If they are not taking responsibility for their actions, showing remorse when they stumble, or are not actively trying to change then you have to face the difficult decision of letting them go or asking them to leave.   You can say I have tried to help and support you, but I am seeing no effort or motivation on your part.  If they need to sleep in their cars, or an experience night in jail to sober them and get their attention, then you need to see if is ultimately for their long term good.   In the story of the prodigal son it says he came to himself and remembered. This is attitude that you want to see in your loved one. 


Again, confrontation is not to shame it is to get their attention or to repent (change)


DENIAL (don’t even know I am lying), many times they have done it so long they don’t even realize they are doing it, so it takes the confrontation to break through the denial.


HOWEVER, when you let them go…pray for them that they will come to the end of themselves.  check on them frequently so they know you love them and so you can assess their attitude…but don’t let them come back home until you see tangible remorse and willingness to change



This is where the tough lovers fail... When they repent. Receive them with open arms


Welcome them Reaffirm you love for them and how it hurt you to be tough


We all have faults and issues. God has forgiven us.... So be willing to forgive

Forgiving doesn’t make what they did right or make them immune to consequences or mean you will automatically trust them again.


However, when they have repented and shown a willingness to change, that is when they need someone who they know truly loves them to step in and love them like Jesus did in the story of The Prodigal Son. 


For them to be willing to change is what we wanted when we engaged tough love in the first place, so after they show genuine remorse, reaffirm your love and support for them.   None of us wants to see our loved one experience pain, but sometimes it is necessary for them to experience consequences for their choices and actions, so they will come to the end of themselves and say, I don’t belong here, I have to change, I need to get help, I need to go home or I need to come to the Lord.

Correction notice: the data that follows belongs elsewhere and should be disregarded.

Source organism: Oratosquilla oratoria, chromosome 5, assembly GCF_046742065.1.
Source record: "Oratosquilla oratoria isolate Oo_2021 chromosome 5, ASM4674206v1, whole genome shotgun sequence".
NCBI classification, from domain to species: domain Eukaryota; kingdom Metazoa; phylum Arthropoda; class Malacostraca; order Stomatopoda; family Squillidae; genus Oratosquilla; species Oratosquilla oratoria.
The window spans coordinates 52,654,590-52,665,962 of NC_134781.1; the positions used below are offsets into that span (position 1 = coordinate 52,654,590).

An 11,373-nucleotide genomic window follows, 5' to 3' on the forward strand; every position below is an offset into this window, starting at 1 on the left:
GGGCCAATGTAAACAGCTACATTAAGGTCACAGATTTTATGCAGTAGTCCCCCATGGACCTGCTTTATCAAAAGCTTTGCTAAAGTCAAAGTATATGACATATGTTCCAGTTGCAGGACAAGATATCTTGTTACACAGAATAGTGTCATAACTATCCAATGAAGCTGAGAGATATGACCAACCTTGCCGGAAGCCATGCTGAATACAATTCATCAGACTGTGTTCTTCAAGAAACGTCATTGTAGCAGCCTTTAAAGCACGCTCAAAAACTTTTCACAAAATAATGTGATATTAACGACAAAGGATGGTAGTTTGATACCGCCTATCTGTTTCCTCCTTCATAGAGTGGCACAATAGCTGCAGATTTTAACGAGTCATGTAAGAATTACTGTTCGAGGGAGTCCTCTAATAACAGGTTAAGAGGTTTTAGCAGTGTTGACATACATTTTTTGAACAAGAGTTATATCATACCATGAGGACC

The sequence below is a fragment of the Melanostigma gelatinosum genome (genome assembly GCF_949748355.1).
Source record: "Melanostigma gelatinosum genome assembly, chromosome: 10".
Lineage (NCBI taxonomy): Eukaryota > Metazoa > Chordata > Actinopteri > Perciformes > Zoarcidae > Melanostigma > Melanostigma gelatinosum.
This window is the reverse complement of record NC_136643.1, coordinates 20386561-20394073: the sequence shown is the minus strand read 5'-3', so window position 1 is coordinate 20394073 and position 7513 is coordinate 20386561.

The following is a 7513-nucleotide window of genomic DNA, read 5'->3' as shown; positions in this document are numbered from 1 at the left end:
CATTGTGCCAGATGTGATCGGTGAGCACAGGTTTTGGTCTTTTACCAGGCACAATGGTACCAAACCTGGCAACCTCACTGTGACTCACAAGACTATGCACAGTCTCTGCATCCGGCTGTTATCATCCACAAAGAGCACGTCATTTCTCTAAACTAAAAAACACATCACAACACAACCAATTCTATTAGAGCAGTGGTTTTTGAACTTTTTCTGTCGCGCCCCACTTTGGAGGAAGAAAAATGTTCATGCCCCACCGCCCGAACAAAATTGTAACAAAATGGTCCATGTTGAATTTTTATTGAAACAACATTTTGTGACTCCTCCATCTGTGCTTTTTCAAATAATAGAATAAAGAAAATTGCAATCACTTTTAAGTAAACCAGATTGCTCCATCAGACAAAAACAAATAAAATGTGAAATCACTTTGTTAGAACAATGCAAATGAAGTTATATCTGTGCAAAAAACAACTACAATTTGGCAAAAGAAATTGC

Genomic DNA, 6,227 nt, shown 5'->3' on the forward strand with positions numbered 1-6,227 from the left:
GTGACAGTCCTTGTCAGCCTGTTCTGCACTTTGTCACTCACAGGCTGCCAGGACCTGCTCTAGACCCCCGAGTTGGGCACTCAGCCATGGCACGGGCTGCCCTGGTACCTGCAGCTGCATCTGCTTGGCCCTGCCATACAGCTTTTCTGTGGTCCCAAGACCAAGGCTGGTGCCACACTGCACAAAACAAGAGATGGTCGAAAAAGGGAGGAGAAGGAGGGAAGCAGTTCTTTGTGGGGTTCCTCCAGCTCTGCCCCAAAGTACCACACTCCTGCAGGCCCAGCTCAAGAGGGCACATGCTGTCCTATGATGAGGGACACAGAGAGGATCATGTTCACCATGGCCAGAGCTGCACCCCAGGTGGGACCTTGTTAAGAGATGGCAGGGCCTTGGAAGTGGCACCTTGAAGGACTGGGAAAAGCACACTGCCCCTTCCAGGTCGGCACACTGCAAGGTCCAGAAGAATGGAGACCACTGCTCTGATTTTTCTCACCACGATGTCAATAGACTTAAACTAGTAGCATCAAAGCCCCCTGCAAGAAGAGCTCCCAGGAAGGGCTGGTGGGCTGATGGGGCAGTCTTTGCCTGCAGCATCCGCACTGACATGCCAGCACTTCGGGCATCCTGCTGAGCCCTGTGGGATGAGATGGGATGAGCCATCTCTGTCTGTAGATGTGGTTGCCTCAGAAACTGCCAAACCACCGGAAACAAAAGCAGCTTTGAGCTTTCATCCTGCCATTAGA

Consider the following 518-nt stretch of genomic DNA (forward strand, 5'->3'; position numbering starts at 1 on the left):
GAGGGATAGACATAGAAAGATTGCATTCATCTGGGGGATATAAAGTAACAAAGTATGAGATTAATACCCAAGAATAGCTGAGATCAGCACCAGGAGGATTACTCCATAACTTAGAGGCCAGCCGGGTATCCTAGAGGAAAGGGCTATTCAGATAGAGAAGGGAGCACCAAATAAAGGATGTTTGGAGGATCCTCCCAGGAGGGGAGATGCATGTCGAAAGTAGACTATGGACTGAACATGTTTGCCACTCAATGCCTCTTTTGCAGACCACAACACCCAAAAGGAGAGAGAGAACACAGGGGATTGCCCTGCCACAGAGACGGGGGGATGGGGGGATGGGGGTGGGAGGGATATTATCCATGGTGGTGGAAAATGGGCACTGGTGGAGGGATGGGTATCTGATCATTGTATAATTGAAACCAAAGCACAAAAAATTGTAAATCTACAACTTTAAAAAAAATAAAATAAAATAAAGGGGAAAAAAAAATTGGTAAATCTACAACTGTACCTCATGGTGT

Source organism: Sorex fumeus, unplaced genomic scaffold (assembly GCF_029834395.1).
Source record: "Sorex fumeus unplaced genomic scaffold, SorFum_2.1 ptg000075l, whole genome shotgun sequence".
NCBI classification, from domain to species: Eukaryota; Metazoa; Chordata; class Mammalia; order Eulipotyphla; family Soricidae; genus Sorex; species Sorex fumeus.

One important thing to know is that your loved one may continue to struggle and make mistakes but the thing to look for is remorse.  We all make mistakes, but the issue is are we trying to learn from them and grow. If your loved one is taking initiative, working, staying connected with church, community and sponsors and stumble or make a mistake, it is to be seen differently than those who when they stumble are arrogant, defensive, justify, blame shift, and continue manipulate.  These are the one you have to be tough and confront. The former need supports. 


  Again, the key is when they are genuinely sorry and remorseful and you see the actions not the talk, then it is very important to welcome them with open arms.  It is at this time that you can give them a couple of weeks to decompress and come to themselves and get back on their feet. After that time, it is time for them to take initiative to find work and move towards a plan for their independence and to maintain their sobriety and be a productive citizen.


It is important that you keep the lines of communication open and learn about their patterns, weaknesses so you can provide them support and accountability.


It is also important that you learn how to communicate and resolve conflict.  Another thing is learning how to lovingly confront in a way that your family member will receive the correction without defensiveness.